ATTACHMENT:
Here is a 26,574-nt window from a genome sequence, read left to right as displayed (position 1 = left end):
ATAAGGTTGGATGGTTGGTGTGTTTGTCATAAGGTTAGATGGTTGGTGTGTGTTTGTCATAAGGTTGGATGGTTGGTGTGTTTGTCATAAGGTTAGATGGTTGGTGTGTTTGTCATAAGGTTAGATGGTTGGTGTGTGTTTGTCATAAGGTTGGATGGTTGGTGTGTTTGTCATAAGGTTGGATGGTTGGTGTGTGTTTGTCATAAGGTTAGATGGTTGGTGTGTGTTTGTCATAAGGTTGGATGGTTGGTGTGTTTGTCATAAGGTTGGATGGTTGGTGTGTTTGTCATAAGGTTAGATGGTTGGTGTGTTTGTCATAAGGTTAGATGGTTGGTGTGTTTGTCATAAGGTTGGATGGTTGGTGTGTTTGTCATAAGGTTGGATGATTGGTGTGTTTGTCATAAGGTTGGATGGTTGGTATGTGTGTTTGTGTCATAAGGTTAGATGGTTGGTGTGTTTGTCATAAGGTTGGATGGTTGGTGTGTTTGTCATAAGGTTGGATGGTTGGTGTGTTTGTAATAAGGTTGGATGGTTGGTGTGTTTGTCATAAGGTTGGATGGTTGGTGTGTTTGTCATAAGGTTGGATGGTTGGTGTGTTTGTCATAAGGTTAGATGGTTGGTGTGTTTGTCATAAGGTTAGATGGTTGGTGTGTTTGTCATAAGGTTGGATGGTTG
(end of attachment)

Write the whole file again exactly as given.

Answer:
Here is a 26,574-nt window from a genome sequence, read left to right as displayed (position 1 = left end):
ATAAGGTTGGATGGTTGGTGTGTTTGTCATAAGGTTAGATGGTTGGTGTGTGTTTGTCATAAGGTTGGATGGTTGGTGTGTTTGTCATAAGGTTAGATGGTTGGTGTGTTTGTCATAAGGTTAGATGGTTGGTGTGTGTTTGTCATAAGGTTGGATGGTTGGTGTGTTTGTCATAAGGTTGGATGGTTGGTGTGTGTTTGTCATAAGGTTAGATGGTTGGTGTGTGTTTGTCATAAGGTTGGATGGTTGGTGTGTTTGTCATAAGGTTGGATGGTTGGTGTGTTTGTCATAAGGTTAGATGGTTGGTGTGTTTGTCATAAGGTTAGATGGTTGGTGTGTTTGTCATAAGGTTGGATGGTTGGTGTGTTTGTCATAAGGTTGGATGATTGGTGTGTTTGTCATAAGGTTGGATGGTTGGTATGTGTGTTTGTGTCATAAGGTTAGATGGTTGGTGTGTTTGTCATAAGGTTGGATGGTTGGTGTGTTTGTCATAAGGTTGGATGGTTGGTGTGTTTGTAATAAGGTTGGATGGTTGGTGTGTTTGTCATAAGGTTGGATGGTTGGTGTGTTTGTCATAAGGTTGGATGGTTGGTGTGTTTGTCATAAGGTTAGATGGTTGGTGTGTTTGTCATAAGGTTAGATGGTTGGTGTGTTTGTCATAAGGTTGGATGGTTG